Deleuze, Altered States and Film

Synopsis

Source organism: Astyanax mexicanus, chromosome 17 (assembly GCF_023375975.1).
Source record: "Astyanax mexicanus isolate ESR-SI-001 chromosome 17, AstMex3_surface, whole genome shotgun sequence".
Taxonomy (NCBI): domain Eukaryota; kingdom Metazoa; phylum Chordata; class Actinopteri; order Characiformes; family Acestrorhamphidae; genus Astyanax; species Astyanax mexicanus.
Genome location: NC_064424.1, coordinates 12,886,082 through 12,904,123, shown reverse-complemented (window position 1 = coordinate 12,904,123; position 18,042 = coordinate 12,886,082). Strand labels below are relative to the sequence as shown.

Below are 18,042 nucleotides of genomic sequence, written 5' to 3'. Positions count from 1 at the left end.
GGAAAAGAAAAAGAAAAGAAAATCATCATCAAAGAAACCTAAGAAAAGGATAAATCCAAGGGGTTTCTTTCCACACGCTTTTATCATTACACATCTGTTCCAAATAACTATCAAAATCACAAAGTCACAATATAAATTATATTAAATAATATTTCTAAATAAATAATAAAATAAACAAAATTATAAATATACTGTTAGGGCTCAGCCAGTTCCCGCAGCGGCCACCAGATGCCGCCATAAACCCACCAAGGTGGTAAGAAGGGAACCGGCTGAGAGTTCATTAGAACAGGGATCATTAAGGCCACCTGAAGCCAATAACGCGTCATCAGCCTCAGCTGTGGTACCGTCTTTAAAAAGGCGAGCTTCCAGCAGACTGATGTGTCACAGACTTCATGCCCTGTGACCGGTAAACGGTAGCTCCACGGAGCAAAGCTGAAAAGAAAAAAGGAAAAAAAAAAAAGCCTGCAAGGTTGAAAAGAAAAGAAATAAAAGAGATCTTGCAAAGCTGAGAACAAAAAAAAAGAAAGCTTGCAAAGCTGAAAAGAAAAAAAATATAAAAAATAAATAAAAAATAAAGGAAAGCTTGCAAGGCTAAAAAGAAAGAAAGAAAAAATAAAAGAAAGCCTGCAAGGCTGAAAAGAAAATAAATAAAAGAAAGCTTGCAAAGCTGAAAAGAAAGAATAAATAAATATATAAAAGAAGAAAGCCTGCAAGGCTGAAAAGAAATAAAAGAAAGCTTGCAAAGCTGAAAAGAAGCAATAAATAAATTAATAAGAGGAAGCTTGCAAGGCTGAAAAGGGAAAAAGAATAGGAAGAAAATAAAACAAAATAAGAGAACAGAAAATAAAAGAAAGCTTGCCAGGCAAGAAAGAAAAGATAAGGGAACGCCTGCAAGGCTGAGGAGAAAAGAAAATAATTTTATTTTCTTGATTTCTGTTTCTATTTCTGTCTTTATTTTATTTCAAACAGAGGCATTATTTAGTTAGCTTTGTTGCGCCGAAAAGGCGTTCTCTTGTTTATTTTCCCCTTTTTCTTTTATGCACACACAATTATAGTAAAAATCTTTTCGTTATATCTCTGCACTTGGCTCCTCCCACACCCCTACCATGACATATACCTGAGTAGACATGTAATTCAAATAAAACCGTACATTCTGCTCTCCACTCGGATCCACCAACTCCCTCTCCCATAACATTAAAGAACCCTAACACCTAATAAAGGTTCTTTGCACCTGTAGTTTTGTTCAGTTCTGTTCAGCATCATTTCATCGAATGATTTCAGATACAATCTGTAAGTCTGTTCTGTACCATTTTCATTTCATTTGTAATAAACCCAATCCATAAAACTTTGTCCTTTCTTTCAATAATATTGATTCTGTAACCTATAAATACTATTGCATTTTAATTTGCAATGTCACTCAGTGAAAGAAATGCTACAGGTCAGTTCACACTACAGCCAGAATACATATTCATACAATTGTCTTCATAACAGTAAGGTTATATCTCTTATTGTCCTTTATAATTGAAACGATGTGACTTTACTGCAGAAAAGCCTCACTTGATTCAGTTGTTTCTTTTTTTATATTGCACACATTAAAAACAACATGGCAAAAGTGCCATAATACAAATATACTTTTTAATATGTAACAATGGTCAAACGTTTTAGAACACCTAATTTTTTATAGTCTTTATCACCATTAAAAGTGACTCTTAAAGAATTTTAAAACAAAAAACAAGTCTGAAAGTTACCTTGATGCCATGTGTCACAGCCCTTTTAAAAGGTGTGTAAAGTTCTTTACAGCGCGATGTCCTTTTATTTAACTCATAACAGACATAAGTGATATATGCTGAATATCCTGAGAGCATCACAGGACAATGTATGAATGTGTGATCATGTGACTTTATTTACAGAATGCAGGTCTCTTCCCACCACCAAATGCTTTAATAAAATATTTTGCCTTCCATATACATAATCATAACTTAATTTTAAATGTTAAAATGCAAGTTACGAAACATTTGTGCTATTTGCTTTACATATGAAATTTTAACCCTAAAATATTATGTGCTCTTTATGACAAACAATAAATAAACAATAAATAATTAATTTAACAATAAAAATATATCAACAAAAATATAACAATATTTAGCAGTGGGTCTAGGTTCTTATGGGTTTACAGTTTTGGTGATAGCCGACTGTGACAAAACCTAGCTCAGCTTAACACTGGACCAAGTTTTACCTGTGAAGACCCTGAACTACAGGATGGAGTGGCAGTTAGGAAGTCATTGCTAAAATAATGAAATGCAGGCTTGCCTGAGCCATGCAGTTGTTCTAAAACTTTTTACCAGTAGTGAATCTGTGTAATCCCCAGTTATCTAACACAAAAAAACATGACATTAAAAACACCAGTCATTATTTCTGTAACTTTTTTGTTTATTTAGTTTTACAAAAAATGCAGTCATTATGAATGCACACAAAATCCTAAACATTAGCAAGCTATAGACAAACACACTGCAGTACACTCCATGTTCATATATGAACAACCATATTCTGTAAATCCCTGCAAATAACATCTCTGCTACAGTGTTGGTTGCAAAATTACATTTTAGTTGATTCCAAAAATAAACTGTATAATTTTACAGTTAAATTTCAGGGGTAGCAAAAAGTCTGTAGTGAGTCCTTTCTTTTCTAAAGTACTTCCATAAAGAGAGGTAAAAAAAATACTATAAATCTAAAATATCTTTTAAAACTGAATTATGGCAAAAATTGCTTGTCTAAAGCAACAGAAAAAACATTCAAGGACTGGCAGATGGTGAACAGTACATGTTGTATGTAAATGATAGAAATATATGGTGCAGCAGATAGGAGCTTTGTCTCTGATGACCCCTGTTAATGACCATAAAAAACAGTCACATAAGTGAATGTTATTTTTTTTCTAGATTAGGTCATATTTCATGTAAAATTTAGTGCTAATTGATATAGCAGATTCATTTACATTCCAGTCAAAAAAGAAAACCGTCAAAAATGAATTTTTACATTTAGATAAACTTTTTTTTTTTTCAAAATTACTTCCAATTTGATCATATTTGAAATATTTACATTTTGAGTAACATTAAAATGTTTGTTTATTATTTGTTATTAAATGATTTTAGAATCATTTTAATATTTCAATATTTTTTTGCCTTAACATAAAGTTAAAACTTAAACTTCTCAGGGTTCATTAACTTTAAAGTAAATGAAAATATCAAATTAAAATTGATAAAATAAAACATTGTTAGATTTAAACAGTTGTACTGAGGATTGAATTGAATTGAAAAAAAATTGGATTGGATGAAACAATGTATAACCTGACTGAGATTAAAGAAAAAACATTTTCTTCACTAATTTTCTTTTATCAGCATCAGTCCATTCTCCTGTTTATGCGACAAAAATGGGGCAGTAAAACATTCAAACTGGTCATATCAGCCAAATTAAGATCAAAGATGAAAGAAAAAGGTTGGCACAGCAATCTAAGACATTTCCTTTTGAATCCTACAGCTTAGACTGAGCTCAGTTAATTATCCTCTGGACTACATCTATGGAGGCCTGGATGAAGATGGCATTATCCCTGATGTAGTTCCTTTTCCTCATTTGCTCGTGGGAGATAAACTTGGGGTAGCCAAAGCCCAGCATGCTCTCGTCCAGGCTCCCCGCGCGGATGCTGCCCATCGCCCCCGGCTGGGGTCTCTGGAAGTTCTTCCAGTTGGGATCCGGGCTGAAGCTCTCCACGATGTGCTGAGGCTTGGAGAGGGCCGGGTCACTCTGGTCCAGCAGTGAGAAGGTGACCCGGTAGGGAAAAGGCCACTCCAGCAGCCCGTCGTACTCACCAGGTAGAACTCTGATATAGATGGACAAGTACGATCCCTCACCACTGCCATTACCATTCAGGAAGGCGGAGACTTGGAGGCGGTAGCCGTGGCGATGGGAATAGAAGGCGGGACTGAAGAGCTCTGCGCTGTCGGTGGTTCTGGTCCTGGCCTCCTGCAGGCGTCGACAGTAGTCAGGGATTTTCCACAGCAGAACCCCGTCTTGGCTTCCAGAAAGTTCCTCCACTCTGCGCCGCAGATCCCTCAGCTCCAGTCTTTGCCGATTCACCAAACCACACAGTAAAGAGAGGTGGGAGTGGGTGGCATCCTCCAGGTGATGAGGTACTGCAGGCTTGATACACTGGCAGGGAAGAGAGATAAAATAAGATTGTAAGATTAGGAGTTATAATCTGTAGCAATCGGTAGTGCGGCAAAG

Deleuze, Altered States and Film offers a typology of altered states, defining dream, hallucination, memory, trance and ecstasy in their cinematic expression. The book presents altered states films as significant neurological, psychological and philosophical experiences. Chapters engage with films that simultaneously present and induce altered consciousness. They consider dream states and the popularisation of alterity in drugs films. The altered bodies of erotic arousal and trance states are explored, using haptics and synaesthesia. Cinematic distortions of space and time as well as new digital and fractal directions are opened up. Anna Powell's distinctive re-mapping of the film experience as altered state uses a Deleuzian approach to explore how cinema alters us by 'affective contamination'. Arguing that specific cinematic techniques derange the senses and the mind, she makes an assemblage of philosophy and art, counter-cultural writers and filmmakers to provide insights into the cinematic event as intoxication. The book applies Deleuze, alone and with Guattari, to mainstream films like Donnie Darko as well as arthouse and experimental cinema. Offering innovative readings of 'classic' altered states movies such as 2001, Performance and Easy Rider, it includes 'avant-garde' and 'underground' work. Powell asserts the Deleuzian approach as itself a kind of altered state that explodes habitual ways of thinking and feeling.